"I kicked in the door of the house to the left of the casino. The place was empty and when we got to the street in front, there was a very dead Kraut propped up against the wheel of an Italian 155mm gun primer mover. We turned right and hit the Villa Borghese which was the German HQ and the Fascisti naval HQ (X Flottila Massiglione). Dick Fisco and I went up the stairs and found the door at the top locked. I had Fisco blast the lock open with a Thompson sub-machine gun and I rushed in with my .45 in one hand and a grenade in the other, only to find the room empty as the Krauts had bailed out the back window into the yard where Lt Val Pierson's guy took care of them. Sgt. Leone and I went into the HQ room downstairs and found the map with the locations of the mines on the beach. We got it to the Engineers and they went nuts over it. There was a bottle of Scotch and a Kodak Retina f 4.5 35 mm camera. I asked Leone which one he wanted of these two items on the sideboard and he answered, "I'd like the Scotch, Lieutenant." I took photos all the way from Anzio through northern Germany when I was with the 505th."

"I was there with Yarborough when he received the incredible order from Sixth Corps to "Stop and dig in" I thought he would go ballistic. It was a total failure to not follow up on the initial surprise and made us bog down until May."

"When Dick Fisco's patrol picked up the pilot in the P-40 from the 99th Pursuit Squadron I was doing double duty as S-1/S-2. Fisco reported that his Allison in-line engine had been shot out and he crash-landed. While the pilot was waiting outside our HQ to be picked up, our S-3 Bill Howland was inside with our C.O., Yarborough, and myself and was reviling the pilot in the worst terms, calling him a coward, that he had tried to run from a dog-fight, etc. When I pointed out that the in-line engine is shot out, every system goes and the aircraft is inoperative, Howland flew into a rage and ordered me to shut up. While I respected Howland as a gutsy staff officer who always was at the front lines, he was the most bigoted of any of the southerners I knew."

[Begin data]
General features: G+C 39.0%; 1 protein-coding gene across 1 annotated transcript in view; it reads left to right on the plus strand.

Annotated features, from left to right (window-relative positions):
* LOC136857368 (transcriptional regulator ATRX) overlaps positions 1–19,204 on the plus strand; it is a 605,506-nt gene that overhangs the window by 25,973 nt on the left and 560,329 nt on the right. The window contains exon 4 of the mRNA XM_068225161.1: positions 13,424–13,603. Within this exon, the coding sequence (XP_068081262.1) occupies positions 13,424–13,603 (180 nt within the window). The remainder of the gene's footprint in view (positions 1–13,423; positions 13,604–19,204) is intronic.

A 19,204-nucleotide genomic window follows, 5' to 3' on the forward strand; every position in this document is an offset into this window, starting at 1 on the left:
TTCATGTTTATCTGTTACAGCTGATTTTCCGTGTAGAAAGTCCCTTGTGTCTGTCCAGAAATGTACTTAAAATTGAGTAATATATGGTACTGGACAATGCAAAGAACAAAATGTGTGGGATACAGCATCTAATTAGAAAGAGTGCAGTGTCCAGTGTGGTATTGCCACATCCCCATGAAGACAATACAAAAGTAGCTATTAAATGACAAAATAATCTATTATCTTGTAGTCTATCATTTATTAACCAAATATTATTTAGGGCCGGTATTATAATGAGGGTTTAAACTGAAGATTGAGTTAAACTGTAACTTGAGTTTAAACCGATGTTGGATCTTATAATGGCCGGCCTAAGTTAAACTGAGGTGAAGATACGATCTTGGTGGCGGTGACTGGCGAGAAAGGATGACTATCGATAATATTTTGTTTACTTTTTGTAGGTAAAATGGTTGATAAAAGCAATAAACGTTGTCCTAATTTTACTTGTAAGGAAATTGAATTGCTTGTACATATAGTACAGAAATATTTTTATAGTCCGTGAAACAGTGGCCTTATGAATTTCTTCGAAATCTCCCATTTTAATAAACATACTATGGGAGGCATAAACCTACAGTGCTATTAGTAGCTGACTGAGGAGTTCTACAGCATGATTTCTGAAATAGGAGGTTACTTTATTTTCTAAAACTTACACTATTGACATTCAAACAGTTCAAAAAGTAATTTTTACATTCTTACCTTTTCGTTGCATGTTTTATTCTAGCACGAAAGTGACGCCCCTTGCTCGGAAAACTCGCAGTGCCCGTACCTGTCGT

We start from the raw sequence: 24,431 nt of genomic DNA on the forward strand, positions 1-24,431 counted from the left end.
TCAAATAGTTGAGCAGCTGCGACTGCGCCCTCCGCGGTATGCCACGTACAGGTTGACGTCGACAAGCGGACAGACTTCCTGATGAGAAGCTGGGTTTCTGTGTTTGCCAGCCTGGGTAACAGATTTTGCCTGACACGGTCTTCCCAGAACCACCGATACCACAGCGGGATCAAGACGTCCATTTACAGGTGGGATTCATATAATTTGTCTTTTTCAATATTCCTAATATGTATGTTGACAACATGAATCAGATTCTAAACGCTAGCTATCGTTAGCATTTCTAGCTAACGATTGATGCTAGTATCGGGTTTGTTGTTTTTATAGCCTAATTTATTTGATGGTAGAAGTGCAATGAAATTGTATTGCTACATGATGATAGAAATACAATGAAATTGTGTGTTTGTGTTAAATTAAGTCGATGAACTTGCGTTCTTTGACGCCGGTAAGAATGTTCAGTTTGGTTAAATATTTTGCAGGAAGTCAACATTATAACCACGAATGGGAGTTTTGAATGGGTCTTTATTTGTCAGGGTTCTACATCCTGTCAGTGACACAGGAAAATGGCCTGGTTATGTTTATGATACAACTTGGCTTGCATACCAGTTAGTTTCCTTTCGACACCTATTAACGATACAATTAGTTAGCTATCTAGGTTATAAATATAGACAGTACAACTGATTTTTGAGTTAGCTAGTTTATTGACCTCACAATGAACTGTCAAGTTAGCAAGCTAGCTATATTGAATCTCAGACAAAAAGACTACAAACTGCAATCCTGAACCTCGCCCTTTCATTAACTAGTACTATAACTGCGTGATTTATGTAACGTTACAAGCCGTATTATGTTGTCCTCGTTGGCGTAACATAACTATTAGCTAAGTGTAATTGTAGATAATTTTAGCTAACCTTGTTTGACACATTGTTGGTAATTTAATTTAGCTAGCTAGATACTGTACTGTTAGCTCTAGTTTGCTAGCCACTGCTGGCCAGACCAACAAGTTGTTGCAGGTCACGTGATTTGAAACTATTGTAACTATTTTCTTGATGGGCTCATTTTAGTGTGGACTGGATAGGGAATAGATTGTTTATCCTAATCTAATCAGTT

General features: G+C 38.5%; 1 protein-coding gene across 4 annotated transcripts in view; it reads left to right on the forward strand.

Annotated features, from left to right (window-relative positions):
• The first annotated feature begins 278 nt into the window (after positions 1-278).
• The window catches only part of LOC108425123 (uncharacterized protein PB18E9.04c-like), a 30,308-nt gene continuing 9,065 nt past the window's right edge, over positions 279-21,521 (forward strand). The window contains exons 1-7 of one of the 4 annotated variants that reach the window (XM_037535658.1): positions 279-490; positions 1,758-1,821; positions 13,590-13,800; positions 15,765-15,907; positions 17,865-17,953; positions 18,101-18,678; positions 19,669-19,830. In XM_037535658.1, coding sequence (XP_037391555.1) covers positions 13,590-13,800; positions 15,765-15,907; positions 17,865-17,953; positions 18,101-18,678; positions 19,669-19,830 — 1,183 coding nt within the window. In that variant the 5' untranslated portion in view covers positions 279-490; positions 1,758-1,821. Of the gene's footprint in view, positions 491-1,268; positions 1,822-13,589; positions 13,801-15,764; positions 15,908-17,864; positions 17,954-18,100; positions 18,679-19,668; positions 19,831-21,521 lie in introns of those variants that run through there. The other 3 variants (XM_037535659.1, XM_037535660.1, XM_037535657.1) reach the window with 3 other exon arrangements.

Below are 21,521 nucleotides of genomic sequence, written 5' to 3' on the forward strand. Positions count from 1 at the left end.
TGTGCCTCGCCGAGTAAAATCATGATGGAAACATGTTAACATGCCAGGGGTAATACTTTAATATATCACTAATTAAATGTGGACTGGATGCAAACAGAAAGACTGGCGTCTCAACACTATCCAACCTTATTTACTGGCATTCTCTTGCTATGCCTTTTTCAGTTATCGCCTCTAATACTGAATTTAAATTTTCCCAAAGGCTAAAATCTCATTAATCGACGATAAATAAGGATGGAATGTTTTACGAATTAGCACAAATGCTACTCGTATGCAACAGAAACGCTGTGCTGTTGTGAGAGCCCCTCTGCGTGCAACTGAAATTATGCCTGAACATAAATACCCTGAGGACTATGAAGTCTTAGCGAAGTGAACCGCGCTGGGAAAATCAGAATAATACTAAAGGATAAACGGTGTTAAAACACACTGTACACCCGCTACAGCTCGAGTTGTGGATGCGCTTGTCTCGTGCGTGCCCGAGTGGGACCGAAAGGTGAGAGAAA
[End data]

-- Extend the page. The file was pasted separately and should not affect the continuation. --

05 Jan 1944 GO 1 HQ XVIII Corps Award of Bronze Star Bronze Star 385 Stand in the Door Charles H. Doyle

11 Jan 1944 - 1st Lt. Morton N. Katz O-395448 HHC, 509th PIB SO 4 Assigned as Graves Registration Officer 1st Lt. Morton N. Katz O-395448 509th PIB